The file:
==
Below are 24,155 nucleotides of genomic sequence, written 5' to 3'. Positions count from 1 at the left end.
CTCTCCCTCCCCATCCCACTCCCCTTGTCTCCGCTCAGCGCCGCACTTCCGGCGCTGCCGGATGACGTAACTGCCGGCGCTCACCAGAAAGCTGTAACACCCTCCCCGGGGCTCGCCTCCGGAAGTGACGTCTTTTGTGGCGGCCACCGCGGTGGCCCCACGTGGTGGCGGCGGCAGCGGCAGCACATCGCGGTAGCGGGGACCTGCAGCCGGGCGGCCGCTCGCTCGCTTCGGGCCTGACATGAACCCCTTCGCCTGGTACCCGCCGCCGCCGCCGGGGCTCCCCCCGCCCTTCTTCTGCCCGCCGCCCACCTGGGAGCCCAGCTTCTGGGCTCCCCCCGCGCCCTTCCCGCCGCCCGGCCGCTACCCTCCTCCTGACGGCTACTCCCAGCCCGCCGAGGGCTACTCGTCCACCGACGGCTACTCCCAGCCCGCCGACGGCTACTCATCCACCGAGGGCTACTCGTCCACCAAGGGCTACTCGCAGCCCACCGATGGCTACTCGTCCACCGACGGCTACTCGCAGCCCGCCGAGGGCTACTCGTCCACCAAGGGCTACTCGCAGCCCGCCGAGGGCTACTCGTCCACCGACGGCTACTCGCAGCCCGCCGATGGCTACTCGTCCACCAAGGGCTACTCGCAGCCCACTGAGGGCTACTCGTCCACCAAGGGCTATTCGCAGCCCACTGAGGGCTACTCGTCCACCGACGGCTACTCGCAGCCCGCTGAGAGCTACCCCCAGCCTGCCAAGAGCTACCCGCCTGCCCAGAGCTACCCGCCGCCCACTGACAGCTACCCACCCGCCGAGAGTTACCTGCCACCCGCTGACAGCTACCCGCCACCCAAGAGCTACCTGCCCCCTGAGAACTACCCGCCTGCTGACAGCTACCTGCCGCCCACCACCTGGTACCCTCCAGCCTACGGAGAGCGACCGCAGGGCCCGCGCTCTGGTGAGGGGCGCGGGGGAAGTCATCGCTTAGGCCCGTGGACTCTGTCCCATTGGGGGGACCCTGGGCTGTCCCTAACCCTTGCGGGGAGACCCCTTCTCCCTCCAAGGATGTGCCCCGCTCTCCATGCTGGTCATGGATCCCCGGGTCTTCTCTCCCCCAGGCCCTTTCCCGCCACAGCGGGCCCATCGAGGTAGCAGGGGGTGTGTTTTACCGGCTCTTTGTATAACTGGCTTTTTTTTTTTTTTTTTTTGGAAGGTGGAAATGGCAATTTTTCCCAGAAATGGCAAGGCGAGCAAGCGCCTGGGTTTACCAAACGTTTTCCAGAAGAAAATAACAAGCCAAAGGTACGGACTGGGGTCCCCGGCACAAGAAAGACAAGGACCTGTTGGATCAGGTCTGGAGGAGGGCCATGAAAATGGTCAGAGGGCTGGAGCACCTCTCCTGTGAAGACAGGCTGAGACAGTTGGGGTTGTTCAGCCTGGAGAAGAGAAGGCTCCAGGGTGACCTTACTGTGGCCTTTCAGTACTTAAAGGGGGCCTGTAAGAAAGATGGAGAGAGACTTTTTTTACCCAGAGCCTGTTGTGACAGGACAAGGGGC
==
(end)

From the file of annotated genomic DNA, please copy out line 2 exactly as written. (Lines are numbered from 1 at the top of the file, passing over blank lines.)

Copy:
CTCTCCCTCCCCATCCCACTCCCCTTGTCTCCGCTCAGCGCCGCACTTCCGGCGCTGCCGGATGACGTAACTGCCGGCGCTCACCAGAAAGCTGTAACACCCTCCCCGGGGCTCGCCTCCGGAAGTGACGTCTTTTGTGGCGGCCACCGCGGTGGCCCCACGTGGTGGCGGCGGCAGCGGCAGCACATCGCGGTAGCGGGGACCTGCAGCCGGGCGGCCGCTCGCTCGCTTCGGGCCTGACATGAACCCCTTCGCCTGGTACCCGCCGCCGCCGCCGGGGCTCCCCCCGCCCTTCTTCTGCCCGCCGCCCACCTGGGAGCCCAGCTTCTGGGCTCCCCCCGCGCCCTTCCCGCCGCCCGGCCGCTACCCTCCTCCTGACGGCTACTCCCAGCCCGCCGAGGGCTACTCGTCCACCGACGGCTACTCCCAGCCCGCCGACGGCTACTCATCCACCGAGGGCTACTCGTCCACCAAGGGCTACTCGCAGCCCACCGATGGCTACTCGTCCACCGACGGCTACTCGCAGCCCGCCGAGGGCTACTCGTCCACCAAGGGCTACTCGCAGCCCGCCGAGGGCTACTCGTCCACCGACGGCTACTCGCAGCCCGCCGATGGCTACTCGTCCACCAAGGGCTACTCGCAGCCCACTGAGGGCTACTCGTCCACCAAGGGCTATTCGCAGCCCACTGAGGGCTACTCGTCCACCGACGGCTACTCGCAGCCCGCTGAGAGCTACCCCCAGCCTGCCAAGAGCTACCCGCCTGCCCAGAGCTACCCGCCGCCCACTGACAGCTACCCACCCGCCGAGAGTTACCTGCCACCCGCTGACAGCTACCCGCCACCCAAGAGCTACCTGCCCCCTGAGAACTACCCGCCTGCTGACAGCTACCTGCCGCCCACCACCTGGTACCCTCCAGCCTACGGAGAGCGACCGCAGGGCCCGCGCTCTGGTGAGGGGCGCGGGGGAAGTCATCGCTTAGGCCCGTGGACTCTGTCCCATTGGGGGGACCCTGGGCTGTCCCTAACCCTTGCGGGGAGACCCCTTCTCCCTCCAAGGATGTGCCCCGCTCTCCATGCTGGTCATGGATCCCCGGGTCTTCTCTCCCCCAGGCCCTTTCCCGCCACAGCGGGCCCATCGAGGTAGCAGGGGGTGTGTTTTACCGGCTCTTTGTATAACTGGCTTTTTTTTTTTTTTTTTTTGGAAGGTGGAAATGGCAATTTTTCCCAGAAATGGCAAGGCGAGCAAGCGCCTGGGTTTACCAAACGTTTTCCAGAAGAAAATAACAAGCCAAAGGTACGGACTGGGGTCCCCGGCACAAGAAAGACAAGGACCTGTTGGATCAGGTCTGGAGGAGGGCCATGAAAATGGTCAGAGGGCTGGAGCACCTCTCCTGTGAAGACAGGCTGAGACAGTTGGGGTTGTTCAGCCTGGAGAAGAGAAGGCTCCAGGGTGACCTTACTGTGGCCTTTCAGTACTTAAAGGGGGCCTGTAAGAAAGATGGAGAGAGACTTTTTTTACCCAGAGCCTGTTGTGACAGGACAAGGGGC